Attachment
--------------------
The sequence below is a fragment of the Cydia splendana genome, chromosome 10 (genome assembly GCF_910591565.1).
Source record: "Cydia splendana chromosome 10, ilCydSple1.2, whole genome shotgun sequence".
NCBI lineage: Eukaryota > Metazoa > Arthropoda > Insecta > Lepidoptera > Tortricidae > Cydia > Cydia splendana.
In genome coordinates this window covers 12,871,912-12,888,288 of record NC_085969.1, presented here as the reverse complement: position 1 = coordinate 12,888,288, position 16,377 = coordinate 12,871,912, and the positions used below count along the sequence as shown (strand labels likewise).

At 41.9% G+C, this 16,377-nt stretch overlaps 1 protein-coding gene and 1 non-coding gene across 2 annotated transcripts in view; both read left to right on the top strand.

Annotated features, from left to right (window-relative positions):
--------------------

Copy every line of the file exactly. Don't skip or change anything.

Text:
The sequence below is a fragment of the Cydia splendana genome, chromosome 10 (genome assembly GCF_910591565.1).
Source record: "Cydia splendana chromosome 10, ilCydSple1.2, whole genome shotgun sequence".
NCBI lineage: Eukaryota > Metazoa > Arthropoda > Insecta > Lepidoptera > Tortricidae > Cydia > Cydia splendana.
In genome coordinates this window covers 12,871,912-12,888,288 of record NC_085969.1, presented here as the reverse complement: position 1 = coordinate 12,888,288, position 16,377 = coordinate 12,871,912, and the positions used below count along the sequence as shown (strand labels likewise).

At 41.9% G+C, this 16,377-nt stretch overlaps 1 protein-coding gene and 1 non-coding gene across 2 annotated transcripts in view; both read left to right on the top strand.

Annotated features, from left to right (window-relative positions):